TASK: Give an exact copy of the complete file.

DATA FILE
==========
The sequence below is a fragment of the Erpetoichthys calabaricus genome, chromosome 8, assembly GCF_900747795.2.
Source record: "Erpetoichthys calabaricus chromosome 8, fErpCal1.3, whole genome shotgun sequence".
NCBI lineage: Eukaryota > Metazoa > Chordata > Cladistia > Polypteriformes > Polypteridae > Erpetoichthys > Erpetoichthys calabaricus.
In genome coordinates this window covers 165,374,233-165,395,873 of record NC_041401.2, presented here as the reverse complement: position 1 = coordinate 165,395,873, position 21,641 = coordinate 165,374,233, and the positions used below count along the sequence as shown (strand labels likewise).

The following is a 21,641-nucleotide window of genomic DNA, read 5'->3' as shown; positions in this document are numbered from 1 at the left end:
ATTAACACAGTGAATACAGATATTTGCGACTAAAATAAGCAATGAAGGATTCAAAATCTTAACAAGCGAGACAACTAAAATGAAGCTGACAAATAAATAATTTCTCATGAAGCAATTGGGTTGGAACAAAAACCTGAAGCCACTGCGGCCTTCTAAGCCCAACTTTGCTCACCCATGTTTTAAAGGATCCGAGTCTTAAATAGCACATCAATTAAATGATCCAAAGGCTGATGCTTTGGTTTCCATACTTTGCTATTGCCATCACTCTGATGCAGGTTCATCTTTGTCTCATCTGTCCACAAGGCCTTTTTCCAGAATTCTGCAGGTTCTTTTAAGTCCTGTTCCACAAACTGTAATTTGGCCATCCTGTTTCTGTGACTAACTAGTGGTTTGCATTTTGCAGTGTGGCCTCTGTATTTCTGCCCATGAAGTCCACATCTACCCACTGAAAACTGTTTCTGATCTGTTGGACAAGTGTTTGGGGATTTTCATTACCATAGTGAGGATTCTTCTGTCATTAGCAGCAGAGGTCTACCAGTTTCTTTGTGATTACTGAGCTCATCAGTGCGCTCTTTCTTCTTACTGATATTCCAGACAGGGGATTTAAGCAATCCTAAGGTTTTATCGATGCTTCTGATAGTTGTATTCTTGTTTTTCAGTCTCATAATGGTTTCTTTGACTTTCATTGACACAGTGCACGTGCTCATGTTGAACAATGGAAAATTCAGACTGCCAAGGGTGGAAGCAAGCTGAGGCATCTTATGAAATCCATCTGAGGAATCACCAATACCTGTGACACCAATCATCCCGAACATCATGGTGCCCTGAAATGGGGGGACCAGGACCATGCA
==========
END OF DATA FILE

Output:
The sequence below is a fragment of the Erpetoichthys calabaricus genome, chromosome 8, assembly GCF_900747795.2.
Source record: "Erpetoichthys calabaricus chromosome 8, fErpCal1.3, whole genome shotgun sequence".
NCBI lineage: Eukaryota > Metazoa > Chordata > Cladistia > Polypteriformes > Polypteridae > Erpetoichthys > Erpetoichthys calabaricus.
In genome coordinates this window covers 165,374,233-165,395,873 of record NC_041401.2, presented here as the reverse complement: position 1 = coordinate 165,395,873, position 21,641 = coordinate 165,374,233, and the positions used below count along the sequence as shown (strand labels likewise).

The following is a 21,641-nucleotide window of genomic DNA, read 5'->3' as shown; positions in this document are numbered from 1 at the left end:
ATTAACACAGTGAATACAGATATTTGCGACTAAAATAAGCAATGAAGGATTCAAAATCTTAACAAGCGAGACAACTAAAATGAAGCTGACAAATAAATAATTTCTCATGAAGCAATTGGGTTGGAACAAAAACCTGAAGCCACTGCGGCCTTCTAAGCCCAACTTTGCTCACCCATGTTTTAAAGGATCCGAGTCTTAAATAGCACATCAATTAAATGATCCAAAGGCTGATGCTTTGGTTTCCATACTTTGCTATTGCCATCACTCTGATGCAGGTTCATCTTTGTCTCATCTGTCCACAAGGCCTTTTTCCAGAATTCTGCAGGTTCTTTTAAGTCCTGTTCCACAAACTGTAATTTGGCCATCCTGTTTCTGTGACTAACTAGTGGTTTGCATTTTGCAGTGTGGCCTCTGTATTTCTGCCCATGAAGTCCACATCTACCCACTGAAAACTGTTTCTGATCTGTTGGACAAGTGTTTGGGGATTTTCATTACCATAGTGAGGATTCTTCTGTCATTAGCAGCAGAGGTCTACCAGTTTCTTTGTGATTACTGAGCTCATCAGTGCGCTCTTTCTTCTTACTGATATTCCAGACAGGGGATTTAAGCAATCCTAAGGTTTTATCGATGCTTCTGATAGTTGTATTCTTGTTTTTCAGTCTCATAATGGTTTCTTTGACTTTCATTGACACAGTGCACGTGCTCATGTTGAACAATGGAAAATTCAGACTGCCAAGGGTGGAAGCAAGCTGAGGCATCTTATGAAATCCATCTGAGGAATCACCAATACCTGTGACACCAATCATCCCGAACATCATGGTGCCCTGAAATGGGGGGACCAGGACCATGCA